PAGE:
Dakessian says the legal team at ReedSmith was thunderstruck by the FTB’s notice. “They now have to level the playing field, and the courts have given tax agencies some discretion in how they want to accomplish that,” says Dakessian. “They ought to have gone to the legislature to ask for direction. But they didn’t do that. They picked the most extreme option—the one that would result in the most revenue for the state.” (At least in the short term. In the long term, the decision could actually reduce revenues, if the elimination of the QSB incentive were to prompt investors to take their money elsewhere.)

I contacted the Franchise Tax Board to ask why it went down this path. “We believe this was the only remedy available to us” after the Cutler decision, FTB spokeswoman Denise Azimi told me.

As an administrative body, the FTB “must adhere to decisions handed down by the court,” Azimi continued. “In this instance the Cutler decision ruled that the QSB exclusions were discriminatory and unconstitutional. To implement this ruling and remedy the discrimination found by the court, we determined that we must issue tax assessments to reverse the unconstitutional benefits, and we have to treat all taxpayers the same.”

Azimi says the FTB has already begun sending out notices of back taxes owed, starting with people who claimed the QSB exclusion or deferral on their 2008 returns.

Rodriquez says she still thinks the board had the legal wiggle room to go either way. “The sensible response to Cutler would have been to adopt a Hunt-Wesson approach and preserve the benefits of the QSB statute by eliminating the discriminatory requirements,” says Rodriquez. “It would have preserved the intent of the legislation, which is that we all want more investment in California companies.”

Totally Surreal

Coming, as it did, on the Friday before a four-day Christmas weekend, the FTB notice attracted almost no attention from the business community. Brian Overstreet, who founded Healdsburg, CA-based AdverseEvents.com in 2011, says he wouldn’t have learned about it himself if he hadn’t clicked on a “fairly innocuous e-mail newsletter” the he gets from his legal counsel every two weeks.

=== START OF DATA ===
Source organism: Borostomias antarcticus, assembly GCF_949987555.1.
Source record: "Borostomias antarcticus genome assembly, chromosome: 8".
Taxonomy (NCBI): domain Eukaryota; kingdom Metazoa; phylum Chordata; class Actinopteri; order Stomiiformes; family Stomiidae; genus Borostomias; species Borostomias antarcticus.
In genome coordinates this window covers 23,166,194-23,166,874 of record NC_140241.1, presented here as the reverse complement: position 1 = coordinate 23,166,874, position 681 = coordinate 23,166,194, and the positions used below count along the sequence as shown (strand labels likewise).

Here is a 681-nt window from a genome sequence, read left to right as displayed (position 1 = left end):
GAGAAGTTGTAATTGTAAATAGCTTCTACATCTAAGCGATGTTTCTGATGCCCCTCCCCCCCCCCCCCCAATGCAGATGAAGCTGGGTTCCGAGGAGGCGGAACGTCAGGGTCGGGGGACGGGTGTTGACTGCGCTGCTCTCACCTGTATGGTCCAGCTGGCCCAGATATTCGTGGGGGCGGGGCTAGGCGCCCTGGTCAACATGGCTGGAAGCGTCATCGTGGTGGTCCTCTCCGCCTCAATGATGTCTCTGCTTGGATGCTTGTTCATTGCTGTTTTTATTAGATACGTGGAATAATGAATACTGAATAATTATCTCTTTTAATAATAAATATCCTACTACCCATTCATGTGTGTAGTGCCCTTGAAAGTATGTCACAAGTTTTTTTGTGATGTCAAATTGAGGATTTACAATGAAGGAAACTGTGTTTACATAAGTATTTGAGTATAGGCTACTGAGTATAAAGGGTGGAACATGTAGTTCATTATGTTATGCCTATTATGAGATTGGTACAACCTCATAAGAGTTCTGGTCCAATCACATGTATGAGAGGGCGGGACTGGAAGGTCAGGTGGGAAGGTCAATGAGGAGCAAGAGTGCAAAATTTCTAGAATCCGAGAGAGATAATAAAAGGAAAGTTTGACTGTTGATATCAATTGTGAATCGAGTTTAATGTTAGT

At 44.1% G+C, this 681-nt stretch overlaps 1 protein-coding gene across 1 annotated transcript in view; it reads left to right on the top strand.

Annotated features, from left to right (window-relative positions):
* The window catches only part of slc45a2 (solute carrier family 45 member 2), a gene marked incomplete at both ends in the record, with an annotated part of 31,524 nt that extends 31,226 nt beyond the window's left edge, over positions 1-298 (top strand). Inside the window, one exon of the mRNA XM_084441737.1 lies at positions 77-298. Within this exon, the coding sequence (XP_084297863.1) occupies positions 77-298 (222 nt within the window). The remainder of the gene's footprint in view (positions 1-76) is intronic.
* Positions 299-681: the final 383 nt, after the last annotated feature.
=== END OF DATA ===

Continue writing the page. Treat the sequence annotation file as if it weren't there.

“I don’t think I’ve ever opened one of those, but this one had something in the subject line about the QSB tax exclusion, and that let me to the actual FTB announcement, which came across as totally surreal. I said, ‘What is this you’re talking about, rolling this back for five years? How is that even possible?’”

Overstreet had good reason to care about the QSB rules. As he explained in his Jan. 15 commentary, he had sold his previous company, San Diego-based enterprise data startup Sagient Research Systems, in mid-2012. By September, he’d already … Next Page »

Wade Roush is a contributing editor at Xconomy. Follow @wroush

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  • http://xaminmo.livejournal.com Josh Davis

    That seems a whole lot like both an bill of attainder (the back charges without a trial) and an ex post facto law (we changed the law because the old law wasn’t
    legal, and you’re now retroactively affected), both of which are prohibited by the US constitution, both at the State and Federal level.

  • foramerica

    Californians never cease to amaze me. I swear common sense is dead here.